United States District Court, Northern District of Illinois, E.D
February 27, 1985
NEWMAN-GREEN, INC., ET AL., PLAINTIFFS,
ALEJANDRO ALFONZO-LARRAIN R., ET AL., DEFENDANTS.
The opinion of the court was delivered by: Shadur, District Judge.
MEMORANDUM OPINION AND ORDER
Newman-Green, Inc. ("NGI") has charged Newman-Green de
Venezuela ("NGV") and NGV shareholders Alejandro
Alfonzo-Larrain R., Irene Larrain de Caplan, Rafael Tudela,
Alberto Tudela and William Bettison (collectively
"Guarantors"*fn1) with violations of various agreements
involving NGV's manufacture and sales in Venezuela of NGI's
patented aerosol valves. Guarantors now move under
Fed.R.Civ.P. ("Rule") 56 for summary judgment as to Count I of
NGI's Amended Complaint. For the reasons stated in this
memorandum opinion and order, their motion is denied.
NGI, an Illinois corporation, has manufactured and sold
patented aerosol valves for at least 30 years (NGI President
Edward H. Green, Sr. Affidavit ["Green Aff."] ¶ 1). During the
early 1970's NGI developed a business relationship with
Guarantors out of a mutual desire to organize a Venezuelan
company to manufacture and sell Newman-Green aerosol valves in
Venezuela under an exclusive license from NGI. NGV was thus
born. NGI owns 25% of NGV's capital stock, and Guarantors own
the rest either directly or indirectly.
Following negotiations in both Illinois and Venezuela
(Pl.Mem. 4), on June 13, 1974 NGI and NGV entered into a
License Agreement (Def.EX. A). Because of
then-recently-enacted Venezuelan legislation, the parties
recognized the License Agreement would not become enforceable
unless and until it was approved by SIEX, an administrative
arm of the Venezuelan government (see Pl.Ex. A). NGV and
Guarantors did not want to delay commencement of operations
until approval was obtained (in which respect the lack of any
SIEX track record made the timetable uncertain), while NGI was
unwilling to risk any sale of its machinery or any provision
of know-how to NGV absent further contractual assurances
(Green Aff. ¶ 4). That gap was bridged by NGV's and Guarantors'
tendering of two additional letter agreements:
1. NGV's Confidentiality Agreement (App. A)
ensuring protection of NGI's trade secrets; and
2. Guarantors' Guaranty Agreement (App. B)*fn2
ensuring payment of royalties to NGI.
Both agreements were executed July 11, 1974. NGV president
Alberto Tudela had drafted the Confidentiality Agreement,
while it appears NGI attorney Perry Carvellas (Def.R.Mem. 9)
had drafted the Guaranty Agreement.
After the Confidentiality Agreement and Guaranty Agreement
were signed, NGI began performance by:
1. selling NGV valve-assembly machinery and
valve components; and
2. providing technical training and assistance
to NGV, both at NGI's Illinois plant and NGV's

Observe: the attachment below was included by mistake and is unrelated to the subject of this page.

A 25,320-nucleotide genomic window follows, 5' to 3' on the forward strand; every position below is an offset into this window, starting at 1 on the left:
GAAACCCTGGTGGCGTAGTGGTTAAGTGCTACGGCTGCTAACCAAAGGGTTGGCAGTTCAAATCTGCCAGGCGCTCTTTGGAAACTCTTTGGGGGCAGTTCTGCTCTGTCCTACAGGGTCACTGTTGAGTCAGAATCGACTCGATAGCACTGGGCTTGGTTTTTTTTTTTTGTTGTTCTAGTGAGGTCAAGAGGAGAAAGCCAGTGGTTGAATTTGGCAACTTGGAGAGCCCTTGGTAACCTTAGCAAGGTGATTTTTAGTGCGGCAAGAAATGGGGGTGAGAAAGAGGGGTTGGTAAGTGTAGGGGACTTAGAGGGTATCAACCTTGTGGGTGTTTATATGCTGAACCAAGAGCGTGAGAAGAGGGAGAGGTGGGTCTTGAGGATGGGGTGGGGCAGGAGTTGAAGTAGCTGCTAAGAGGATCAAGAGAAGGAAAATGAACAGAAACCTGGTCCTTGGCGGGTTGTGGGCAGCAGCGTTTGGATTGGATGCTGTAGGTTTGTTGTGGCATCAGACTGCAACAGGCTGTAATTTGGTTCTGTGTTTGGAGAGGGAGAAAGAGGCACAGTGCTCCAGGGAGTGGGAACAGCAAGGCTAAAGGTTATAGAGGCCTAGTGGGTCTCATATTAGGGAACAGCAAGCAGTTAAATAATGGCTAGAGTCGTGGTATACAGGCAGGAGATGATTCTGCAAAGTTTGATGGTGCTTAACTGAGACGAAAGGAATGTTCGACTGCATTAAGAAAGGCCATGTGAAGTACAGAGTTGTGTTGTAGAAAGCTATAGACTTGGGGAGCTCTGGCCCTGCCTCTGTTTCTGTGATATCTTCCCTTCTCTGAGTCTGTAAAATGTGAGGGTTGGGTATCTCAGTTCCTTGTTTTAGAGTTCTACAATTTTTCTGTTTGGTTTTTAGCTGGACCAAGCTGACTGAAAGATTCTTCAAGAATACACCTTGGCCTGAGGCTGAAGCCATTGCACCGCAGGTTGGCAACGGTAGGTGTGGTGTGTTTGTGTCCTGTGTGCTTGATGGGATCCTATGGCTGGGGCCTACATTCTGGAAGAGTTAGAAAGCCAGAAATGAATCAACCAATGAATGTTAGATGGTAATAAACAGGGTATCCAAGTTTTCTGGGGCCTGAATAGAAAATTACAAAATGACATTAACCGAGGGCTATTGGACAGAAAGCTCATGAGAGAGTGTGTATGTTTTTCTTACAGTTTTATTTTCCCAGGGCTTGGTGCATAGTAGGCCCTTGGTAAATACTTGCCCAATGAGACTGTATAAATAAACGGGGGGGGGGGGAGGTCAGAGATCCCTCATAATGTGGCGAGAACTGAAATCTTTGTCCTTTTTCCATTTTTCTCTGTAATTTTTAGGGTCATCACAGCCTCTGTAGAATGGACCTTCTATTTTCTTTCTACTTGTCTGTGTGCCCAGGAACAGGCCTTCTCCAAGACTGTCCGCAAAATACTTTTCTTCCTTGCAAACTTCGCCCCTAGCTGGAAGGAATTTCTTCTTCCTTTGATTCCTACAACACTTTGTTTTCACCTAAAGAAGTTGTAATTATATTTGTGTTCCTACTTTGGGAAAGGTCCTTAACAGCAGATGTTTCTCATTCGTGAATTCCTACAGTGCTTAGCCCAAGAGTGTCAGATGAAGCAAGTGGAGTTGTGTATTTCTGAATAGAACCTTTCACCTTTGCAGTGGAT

NGV began manufacturing and selling aerosol valves July 1,
1975. Between 1975 and 1980 NGV's sales revenue from the
valves exceeded $7 million.
SIEX never approved the License Agreement. In December 1977
SIEX indicated it would do so with substantial modifications
(Def.Ex. 4), but NGI found the changes unacceptable and they
were never made.
Despite its large sales volume, NGV never made any royalty
payments to NGI. NGV apparently created a reserve fund for
that purpose (Def.Ex. 5), but largely because of the SIEX
problem the parties never worked out a mutually acceptable and
legal way to transfer the funds to NGI (Def.Exs. 5, 7, 8).
On January 25, 1979 NGI terminated and withdrew the
still-unapproved License Agreement and also terminated its
relationship with NGV. NGV continued to manufacture and sell
the aerosol valves until May 1980. Because NGI never received
royalty payments from NGV, NGI demanded royalty payments of
approximately $350,000 from Guarantors pursuant to the
Guaranty Agreement. Guarantors have refused, and NGI seeks
enforcement of that obligation in Count I.
Guarantors' summary judgment theory is that Venezuelan law
controls the validity of the Guaranty Agreement and renders it
unenforceable.*fn3 NGI has not disputed the outcome under
Venezuelan law, contending instead that Illinois law applies
and renders the Guaranty Agreement enforceable.
Summary Judgment Considerations
Rule 56 requires this Court to view the underlying facts in
the light most favorable to NGI. Hermes v. Hein, 742 F.2d 350,
353 (7th Cir. 1984). As movants, Guarantors have the burden of
showing there is no genuine issue of material fact. Egger v.
Phillips, 710 F.2d 292, 296 (7th Cir. 1983). It is an
understatement to say they have failed to meet that burden.
Guarantors are entitled to summary judgment only if they
establish one of two results as a matter of law:
1. Under applicable choice-of-law rules,
Venezuelan law controls (and negates)